Since 1989, American Social History Project/Center for Media and Learning has worked with history and humanities instructors in professional development seminars in New York City and around the country. Our materials and approaches are grounded in models of instructional design that combine engaging social history content with support for student mastery of historical thinking practices and Common Core literacy skills.
As historians and media producers located at the intersection of public higher and grade 7-12 education, ASHP/CML brings significant advantages to our professional learning programs: connection to a network of leading scholars in U.S. history, decades of experience working with local teachers, and an extensive collection of print and multimedia resources produced by ourselves and others. In addition to our Making Connections interdisciplinary humanities program (which served Social Studies and English teachers in New York City for nearly two decades), ASHP/CML was a partner on nine professional development programs funded by the United States Department of Education’s Teaching American History program.
ASHP/CML is available—and eager—to work with history and social studies teachers at the school or district level. Contact us if you’d like to discuss in-person and online professional development options. We also have two new online projects we think you’ll want to know more about:
Be a part of ASHP/CML’s innovative new approach to professional learning, designed specifically for history teachers. Who Built America Badges for History Education is an online professional learning community where teachers can earn digital badges and professional development hours as they practice and master the skills of effective history teaching. Designed for U.S. history teachers in Grades 7 through 12 and based on ASHP/CML’s proven professional development methods and social history content, the program links professional learning directly to classroom practice and gives teachers a way to represent their professional learning to others. Creating, using, and reflecting on high quality, practical materials is at the core of WBA’s professional learning process.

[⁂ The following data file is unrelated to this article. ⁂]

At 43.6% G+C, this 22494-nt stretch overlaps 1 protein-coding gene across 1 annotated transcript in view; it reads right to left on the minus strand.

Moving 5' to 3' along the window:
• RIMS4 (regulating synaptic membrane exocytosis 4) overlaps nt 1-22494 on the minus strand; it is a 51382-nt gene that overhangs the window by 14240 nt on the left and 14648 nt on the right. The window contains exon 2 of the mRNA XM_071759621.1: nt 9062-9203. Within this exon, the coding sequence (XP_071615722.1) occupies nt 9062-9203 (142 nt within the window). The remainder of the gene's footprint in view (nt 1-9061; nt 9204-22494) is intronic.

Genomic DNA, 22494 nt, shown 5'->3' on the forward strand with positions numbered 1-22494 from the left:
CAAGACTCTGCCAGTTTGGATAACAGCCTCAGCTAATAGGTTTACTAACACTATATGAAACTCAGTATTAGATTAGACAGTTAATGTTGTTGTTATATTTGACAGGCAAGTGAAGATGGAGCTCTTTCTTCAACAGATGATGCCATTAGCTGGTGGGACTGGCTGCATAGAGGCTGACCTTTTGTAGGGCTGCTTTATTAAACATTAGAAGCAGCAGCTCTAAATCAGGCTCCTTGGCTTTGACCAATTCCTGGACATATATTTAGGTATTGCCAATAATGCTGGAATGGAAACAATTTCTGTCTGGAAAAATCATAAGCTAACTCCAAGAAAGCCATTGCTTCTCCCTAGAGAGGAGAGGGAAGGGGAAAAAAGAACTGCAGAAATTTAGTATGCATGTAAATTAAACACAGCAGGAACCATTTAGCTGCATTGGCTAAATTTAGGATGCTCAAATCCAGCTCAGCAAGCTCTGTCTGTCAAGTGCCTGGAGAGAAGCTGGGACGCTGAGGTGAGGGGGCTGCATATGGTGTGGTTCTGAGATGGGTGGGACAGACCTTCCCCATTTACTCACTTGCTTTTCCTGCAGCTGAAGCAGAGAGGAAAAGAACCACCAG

Participants immerse themselves in tutorials that help them consider how instructional design choices can support student mastery of key historical thinking and literacy concepts. After they complete these tutorials, teachers can earn badges by working with ASHP/CML educators to design and teach their own classroom lessons. They can also undertake a process of studying a model WBA Inquiry Unit, teaching it, reflecting on the resulting student work, and revising the unit for future classroom use, all with expert guidance and feedback from ASHP/CML.
Created in partnership with Education Development Center, Zoom In features 18 skill-focused, document-rich lessons on social history topics that address every era of U.S. history. These interactive inquiries engage students in reading documents closely, gathering evidence, and writing an argumentative or explanatory essay. Each lesson includes all the materials teachers need— a compelling hook, slides with essential context, a variety of historical sources, carefully designed reading materials, and discussion prompts and templates for writing well-structured essays.